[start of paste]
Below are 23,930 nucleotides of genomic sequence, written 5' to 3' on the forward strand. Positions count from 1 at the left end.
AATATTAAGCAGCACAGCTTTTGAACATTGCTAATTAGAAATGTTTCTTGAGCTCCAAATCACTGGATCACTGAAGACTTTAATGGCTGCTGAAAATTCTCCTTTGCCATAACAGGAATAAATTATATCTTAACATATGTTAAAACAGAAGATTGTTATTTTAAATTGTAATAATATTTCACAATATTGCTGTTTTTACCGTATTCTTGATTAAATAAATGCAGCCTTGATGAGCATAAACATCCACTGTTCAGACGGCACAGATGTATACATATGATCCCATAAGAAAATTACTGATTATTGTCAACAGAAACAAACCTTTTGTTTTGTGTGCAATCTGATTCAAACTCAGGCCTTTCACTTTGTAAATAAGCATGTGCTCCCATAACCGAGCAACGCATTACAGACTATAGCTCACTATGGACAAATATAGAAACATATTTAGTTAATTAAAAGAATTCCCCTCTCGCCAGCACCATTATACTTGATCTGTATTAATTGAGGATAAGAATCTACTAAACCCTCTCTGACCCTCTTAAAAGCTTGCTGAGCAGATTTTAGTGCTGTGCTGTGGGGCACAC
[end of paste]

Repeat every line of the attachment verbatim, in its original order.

Below are 23,930 nucleotides of genomic sequence, written 5' to 3' on the forward strand. Positions count from 1 at the left end.
AATATTAAGCAGCACAGCTTTTGAACATTGCTAATTAGAAATGTTTCTTGAGCTCCAAATCACTGGATCACTGAAGACTTTAATGGCTGCTGAAAATTCTCCTTTGCCATAACAGGAATAAATTATATCTTAACATATGTTAAAACAGAAGATTGTTATTTTAAATTGTAATAATATTTCACAATATTGCTGTTTTTACCGTATTCTTGATTAAATAAATGCAGCCTTGATGAGCATAAACATCCACTGTTCAGACGGCACAGATGTATACATATGATCCCATAAGAAAATTACTGATTATTGTCAACAGAAACAAACCTTTTGTTTTGTGTGCAATCTGATTCAAACTCAGGCCTTTCACTTTGTAAATAAGCATGTGCTCCCATAACCGAGCAACGCATTACAGACTATAGCTCACTATGGACAAATATAGAAACATATTTAGTTAATTAAAAGAATTCCCCTCTCGCCAGCACCATTATACTTGATCTGTATTAATTGAGGATAAGAATCTACTAAACCCTCTCTGACCCTCTTAAAAGCTTGCTGAGCAGATTTTAGTGCTGTGCTGTGGGGCACAC